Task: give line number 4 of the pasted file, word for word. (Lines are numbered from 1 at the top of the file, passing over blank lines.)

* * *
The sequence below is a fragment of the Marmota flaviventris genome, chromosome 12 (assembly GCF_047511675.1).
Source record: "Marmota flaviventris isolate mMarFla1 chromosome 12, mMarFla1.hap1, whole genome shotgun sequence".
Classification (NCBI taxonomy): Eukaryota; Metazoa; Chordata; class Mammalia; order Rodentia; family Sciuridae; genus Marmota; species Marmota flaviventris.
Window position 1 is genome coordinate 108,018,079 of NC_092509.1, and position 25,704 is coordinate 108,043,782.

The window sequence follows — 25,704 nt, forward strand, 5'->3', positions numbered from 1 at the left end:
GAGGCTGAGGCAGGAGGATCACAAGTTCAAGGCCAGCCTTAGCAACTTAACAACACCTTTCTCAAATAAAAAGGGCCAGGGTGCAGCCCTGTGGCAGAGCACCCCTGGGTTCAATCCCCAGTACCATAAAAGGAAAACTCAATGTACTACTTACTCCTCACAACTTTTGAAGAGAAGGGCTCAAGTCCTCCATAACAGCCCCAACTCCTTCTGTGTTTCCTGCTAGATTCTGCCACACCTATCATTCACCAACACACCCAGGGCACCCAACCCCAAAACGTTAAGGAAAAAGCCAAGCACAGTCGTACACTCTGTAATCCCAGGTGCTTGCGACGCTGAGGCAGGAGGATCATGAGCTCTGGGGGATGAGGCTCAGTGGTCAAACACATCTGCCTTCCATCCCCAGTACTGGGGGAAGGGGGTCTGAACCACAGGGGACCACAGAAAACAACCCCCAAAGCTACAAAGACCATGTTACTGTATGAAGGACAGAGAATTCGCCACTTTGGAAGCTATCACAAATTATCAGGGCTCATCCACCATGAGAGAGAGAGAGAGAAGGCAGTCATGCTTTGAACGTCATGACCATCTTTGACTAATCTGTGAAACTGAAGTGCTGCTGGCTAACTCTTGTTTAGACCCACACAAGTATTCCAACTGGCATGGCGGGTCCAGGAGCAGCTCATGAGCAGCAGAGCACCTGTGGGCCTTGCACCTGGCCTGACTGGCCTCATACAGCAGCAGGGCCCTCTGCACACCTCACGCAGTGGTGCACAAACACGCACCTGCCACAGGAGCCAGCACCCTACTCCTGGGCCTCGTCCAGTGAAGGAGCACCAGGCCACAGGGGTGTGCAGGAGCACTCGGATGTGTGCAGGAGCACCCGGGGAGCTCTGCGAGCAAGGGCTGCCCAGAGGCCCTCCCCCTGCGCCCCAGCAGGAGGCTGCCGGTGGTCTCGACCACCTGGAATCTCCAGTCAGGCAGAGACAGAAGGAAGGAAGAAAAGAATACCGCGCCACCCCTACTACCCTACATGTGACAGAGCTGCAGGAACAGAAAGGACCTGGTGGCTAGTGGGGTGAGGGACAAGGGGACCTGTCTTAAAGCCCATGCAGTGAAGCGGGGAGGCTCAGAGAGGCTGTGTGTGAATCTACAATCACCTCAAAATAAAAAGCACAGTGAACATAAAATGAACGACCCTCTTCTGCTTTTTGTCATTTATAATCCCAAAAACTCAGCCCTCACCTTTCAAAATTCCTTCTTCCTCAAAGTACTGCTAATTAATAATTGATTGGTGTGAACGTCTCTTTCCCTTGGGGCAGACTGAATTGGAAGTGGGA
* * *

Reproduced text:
Window position 1 is genome coordinate 108,018,079 of NC_092509.1, and position 25,704 is coordinate 108,043,782.